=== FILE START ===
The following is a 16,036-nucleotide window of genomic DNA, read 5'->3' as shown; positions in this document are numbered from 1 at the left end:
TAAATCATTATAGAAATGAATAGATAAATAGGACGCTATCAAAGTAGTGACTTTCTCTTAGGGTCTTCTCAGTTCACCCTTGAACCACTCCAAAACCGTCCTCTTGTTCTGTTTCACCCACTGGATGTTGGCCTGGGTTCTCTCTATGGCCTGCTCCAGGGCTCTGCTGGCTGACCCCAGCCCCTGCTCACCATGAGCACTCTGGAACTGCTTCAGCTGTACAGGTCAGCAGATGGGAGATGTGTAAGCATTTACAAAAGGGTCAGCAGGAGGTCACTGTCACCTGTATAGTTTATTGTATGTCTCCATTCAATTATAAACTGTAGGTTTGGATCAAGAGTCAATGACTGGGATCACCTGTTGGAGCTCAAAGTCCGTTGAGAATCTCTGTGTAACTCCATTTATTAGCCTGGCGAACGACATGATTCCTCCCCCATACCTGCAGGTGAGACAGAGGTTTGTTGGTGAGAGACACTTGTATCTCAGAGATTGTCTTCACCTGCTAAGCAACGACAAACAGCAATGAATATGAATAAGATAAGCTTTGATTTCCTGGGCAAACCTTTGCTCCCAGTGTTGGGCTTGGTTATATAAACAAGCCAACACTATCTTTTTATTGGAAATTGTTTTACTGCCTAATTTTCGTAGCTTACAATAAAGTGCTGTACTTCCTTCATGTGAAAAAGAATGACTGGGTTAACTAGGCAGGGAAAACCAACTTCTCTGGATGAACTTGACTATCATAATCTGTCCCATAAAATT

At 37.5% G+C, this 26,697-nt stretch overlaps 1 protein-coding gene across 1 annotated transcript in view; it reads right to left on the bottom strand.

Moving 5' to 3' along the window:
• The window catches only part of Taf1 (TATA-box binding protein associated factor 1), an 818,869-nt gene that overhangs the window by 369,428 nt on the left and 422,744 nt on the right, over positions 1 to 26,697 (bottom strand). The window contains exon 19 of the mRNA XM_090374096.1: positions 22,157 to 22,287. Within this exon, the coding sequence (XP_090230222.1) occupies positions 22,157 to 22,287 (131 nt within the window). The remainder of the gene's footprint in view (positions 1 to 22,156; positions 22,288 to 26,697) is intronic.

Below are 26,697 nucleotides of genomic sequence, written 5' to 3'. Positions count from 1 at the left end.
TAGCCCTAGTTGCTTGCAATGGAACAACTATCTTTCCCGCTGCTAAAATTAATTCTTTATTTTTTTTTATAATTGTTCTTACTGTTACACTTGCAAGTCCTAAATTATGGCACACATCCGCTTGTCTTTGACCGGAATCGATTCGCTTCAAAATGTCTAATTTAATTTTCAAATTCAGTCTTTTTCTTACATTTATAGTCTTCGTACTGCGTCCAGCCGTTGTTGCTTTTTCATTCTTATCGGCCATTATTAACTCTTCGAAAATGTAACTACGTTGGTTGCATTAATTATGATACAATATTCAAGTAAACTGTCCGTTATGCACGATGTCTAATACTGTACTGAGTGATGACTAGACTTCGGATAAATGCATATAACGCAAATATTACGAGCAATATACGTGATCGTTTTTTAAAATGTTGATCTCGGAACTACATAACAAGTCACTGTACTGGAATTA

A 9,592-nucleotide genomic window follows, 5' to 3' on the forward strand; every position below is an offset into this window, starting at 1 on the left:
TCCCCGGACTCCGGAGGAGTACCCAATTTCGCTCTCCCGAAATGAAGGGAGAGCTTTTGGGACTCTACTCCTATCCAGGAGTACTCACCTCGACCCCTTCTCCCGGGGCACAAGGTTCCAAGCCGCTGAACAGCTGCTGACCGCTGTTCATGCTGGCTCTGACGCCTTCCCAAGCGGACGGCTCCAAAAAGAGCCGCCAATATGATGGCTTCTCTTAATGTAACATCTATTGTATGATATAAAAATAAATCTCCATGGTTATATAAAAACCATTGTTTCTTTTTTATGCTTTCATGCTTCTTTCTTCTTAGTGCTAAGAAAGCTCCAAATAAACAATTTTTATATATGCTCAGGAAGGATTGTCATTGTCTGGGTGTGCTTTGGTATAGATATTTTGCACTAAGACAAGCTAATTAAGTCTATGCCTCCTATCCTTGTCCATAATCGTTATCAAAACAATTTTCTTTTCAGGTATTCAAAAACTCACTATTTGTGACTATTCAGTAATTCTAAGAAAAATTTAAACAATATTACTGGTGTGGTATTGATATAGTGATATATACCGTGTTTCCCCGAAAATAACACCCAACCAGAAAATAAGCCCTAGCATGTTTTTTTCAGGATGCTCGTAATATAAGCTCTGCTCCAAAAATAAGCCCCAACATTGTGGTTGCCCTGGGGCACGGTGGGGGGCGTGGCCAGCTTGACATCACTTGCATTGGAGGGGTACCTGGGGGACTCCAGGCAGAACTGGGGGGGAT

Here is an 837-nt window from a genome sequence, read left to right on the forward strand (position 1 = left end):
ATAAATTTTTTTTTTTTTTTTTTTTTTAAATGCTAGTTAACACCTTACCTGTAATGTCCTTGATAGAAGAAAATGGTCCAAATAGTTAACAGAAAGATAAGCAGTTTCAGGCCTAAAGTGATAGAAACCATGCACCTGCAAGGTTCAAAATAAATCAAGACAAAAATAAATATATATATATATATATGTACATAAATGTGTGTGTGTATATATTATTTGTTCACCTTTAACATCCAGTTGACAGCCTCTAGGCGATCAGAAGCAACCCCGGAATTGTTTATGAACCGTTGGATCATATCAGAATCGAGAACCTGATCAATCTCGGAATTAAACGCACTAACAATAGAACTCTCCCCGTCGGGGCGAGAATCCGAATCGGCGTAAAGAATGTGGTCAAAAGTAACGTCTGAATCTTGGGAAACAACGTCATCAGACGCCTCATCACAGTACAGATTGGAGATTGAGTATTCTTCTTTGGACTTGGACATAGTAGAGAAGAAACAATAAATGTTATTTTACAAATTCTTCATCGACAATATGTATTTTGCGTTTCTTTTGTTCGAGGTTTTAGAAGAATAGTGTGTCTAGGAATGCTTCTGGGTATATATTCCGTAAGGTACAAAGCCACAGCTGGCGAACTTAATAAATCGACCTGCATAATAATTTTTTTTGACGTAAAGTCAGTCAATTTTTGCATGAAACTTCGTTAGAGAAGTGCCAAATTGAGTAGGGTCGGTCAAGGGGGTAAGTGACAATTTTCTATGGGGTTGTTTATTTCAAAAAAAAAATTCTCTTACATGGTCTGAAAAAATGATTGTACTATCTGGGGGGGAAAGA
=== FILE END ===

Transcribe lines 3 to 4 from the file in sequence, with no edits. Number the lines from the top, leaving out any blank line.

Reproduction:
At 37.5% G+C, this 26,697-nt stretch overlaps 1 protein-coding gene across 1 annotated transcript in view; it reads right to left on the bottom strand.

Moving 5' to 3' along the window: